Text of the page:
Akaroa Village, a small piece of France on Banks Peninsula.
Banks Peninsula, with Christchurch at the top, center.
Banks Peninsula was formed by a long extinct volcano, formed millions of years ago, and was originally an offshore island that would eventually join with the mainland.
Akaroa Village is situated in one of the harbors on the peninsula, just 50-miles from Christchurch, the biggest city (pop. 380,000) in the South Island.
This year, with the re-opening of the Sumner to Lyttelton road, there's a great new scenic routing to be enjoyed.
The Beach Bar, Sumner.
Leave the city early and enjoy a delicious breakfast at the Beach Bar Cafe at Sumner, then continue over the hills to the port of Lyttelton.
From Lyttelton, follow the inner harbor, passing Governors Bay, before crossing Gebbies Pass and following the road to Akaroa.
The variety of scenery throughout is amazing and you'll be making many stops to capture the views on camera.
Garden and art lovers will enjoy at stop at the Ohinetane Gardens one of the best in New Zealand.
Ohinetane Gardens, Governors Bay.
Overlooking Lyttelton Harbor on the road to Akaroa.
Another stunning view, approaching Akaroa.
A view of Akaroa Village
A highlight of any visit to Akaroa is the unique opportunity to take a cruise on the harbor to see Hector Dolphins, the smallest dolphins in the world.
The world's smallest, most endangered and cutest dolphin.
Orca (Killer Whale) with calf, visit the bay at Akaroa.
Black Cats Cruises offer an opportunities to get up close to, and even swim with the Hector Dolphin.
Great local trails.
An interesting and sometimes amusing history.
The village of Akaroa was originally established in 1840, by a group of 60 French settlers, the first step by the French in their plans to eventually colonize all of New Zealand.
In an agreement with local Māori tribes, Akaroa and the surrounding Banks Peninsula (440 square miles) was purchased by the French for a deposit payment of "2 cloaks, 6 pairs of trousers, 12 hats, 2 pairs of shoes, some pistols, axes and 2 shirts".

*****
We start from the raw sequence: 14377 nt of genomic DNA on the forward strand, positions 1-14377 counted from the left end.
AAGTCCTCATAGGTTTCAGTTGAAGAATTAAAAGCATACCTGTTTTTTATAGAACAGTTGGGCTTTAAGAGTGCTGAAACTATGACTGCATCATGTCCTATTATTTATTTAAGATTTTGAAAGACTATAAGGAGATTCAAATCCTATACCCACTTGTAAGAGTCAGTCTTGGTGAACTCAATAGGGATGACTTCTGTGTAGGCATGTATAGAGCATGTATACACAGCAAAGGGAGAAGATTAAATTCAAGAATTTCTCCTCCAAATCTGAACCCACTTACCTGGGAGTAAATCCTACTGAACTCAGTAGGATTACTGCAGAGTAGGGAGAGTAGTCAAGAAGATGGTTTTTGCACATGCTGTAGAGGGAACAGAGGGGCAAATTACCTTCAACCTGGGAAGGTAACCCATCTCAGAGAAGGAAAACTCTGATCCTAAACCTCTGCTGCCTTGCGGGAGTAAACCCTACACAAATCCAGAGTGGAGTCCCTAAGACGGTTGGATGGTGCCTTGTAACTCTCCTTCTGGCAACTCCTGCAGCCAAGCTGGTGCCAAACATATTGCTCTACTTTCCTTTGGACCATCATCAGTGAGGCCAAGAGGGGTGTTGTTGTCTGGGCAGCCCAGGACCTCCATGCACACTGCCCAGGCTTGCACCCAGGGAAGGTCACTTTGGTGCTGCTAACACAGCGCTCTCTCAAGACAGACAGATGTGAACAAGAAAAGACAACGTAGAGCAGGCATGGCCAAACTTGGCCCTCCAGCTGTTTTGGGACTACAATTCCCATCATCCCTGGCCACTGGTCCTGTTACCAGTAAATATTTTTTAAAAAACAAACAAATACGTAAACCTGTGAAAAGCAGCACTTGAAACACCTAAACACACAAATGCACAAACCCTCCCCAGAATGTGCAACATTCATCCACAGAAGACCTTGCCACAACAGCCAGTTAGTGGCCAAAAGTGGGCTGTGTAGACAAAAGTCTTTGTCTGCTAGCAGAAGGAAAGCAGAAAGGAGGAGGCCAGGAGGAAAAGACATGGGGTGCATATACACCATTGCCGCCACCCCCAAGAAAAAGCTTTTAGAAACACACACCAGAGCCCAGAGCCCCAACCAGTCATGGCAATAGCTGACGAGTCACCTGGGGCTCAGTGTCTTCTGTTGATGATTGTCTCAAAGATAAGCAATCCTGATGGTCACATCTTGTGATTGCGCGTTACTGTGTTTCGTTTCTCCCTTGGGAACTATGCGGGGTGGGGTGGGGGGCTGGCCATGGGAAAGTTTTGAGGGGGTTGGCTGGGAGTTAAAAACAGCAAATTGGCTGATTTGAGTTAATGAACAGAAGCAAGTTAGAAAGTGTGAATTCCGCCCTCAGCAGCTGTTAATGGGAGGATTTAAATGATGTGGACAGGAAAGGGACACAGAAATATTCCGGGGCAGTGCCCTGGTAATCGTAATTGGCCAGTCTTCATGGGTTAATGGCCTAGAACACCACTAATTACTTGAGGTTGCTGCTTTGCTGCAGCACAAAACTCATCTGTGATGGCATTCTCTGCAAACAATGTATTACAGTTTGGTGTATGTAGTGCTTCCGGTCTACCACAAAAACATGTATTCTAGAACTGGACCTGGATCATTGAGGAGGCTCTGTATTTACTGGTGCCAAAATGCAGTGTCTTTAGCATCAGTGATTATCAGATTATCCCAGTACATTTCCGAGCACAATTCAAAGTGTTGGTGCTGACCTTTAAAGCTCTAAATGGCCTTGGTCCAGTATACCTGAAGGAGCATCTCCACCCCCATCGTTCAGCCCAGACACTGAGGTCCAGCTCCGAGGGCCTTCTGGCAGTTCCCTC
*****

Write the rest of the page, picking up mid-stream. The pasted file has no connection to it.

The balance was due to be "paid later" when the Frenchman in charge of the settlers, a Captain Jean-François Langlois, returned from a visit to France.
Events were somewhat complicated by the fact that by the time Langlois returned, both Akaroa and Banks Peninsula had been resold several times over, as was often Māori custom at the time!
No doubt Captain Jean-François Langlois was not at all amused by this turn of events.
In fact, the French plans for a colony were thwarted before they even started, because in the same year, 1840, Māori chiefs had collectively signed 'The Treaty of Waitangi' which effectively made New Zealand a British colony.
So the French enclave was eventually abandoned, and although the locals have managed to retain much of the charm and character of the original settlement, the only real evidence of the French stay in Akaroa is the street names, most of which remain French.
And in the French tradition, some great cafes and restaurants.
Street sign Akaroa.
We also visited some of the local art galleries, many displaying the works of local artists. We browsed the boutique shops, enjoyed a lunch at one of the harbor side cafes and ended a most enjoyable day with a stroll in the surrounding hills.
In April each year the people of Akaroa celebrate their "French heritage".
A view on the drive back to Christchurch, but that will have to wait for a future blog.
In the afternoon we followed a routing home as recommended by a Christchurch friend. It's amazing how much there is to see and experience on a 50-mile drive, but a description of our drive back to Christchurch will have to wait for a future blog.
And we agreed, that with so many attractive places to stay, mainly B&B's and Farmstays, next time we'll be staying over.
Ask the team here at New Zealand Vacations to help you make the best of a visit to Akaroa and Banks Peninsula Akaroa.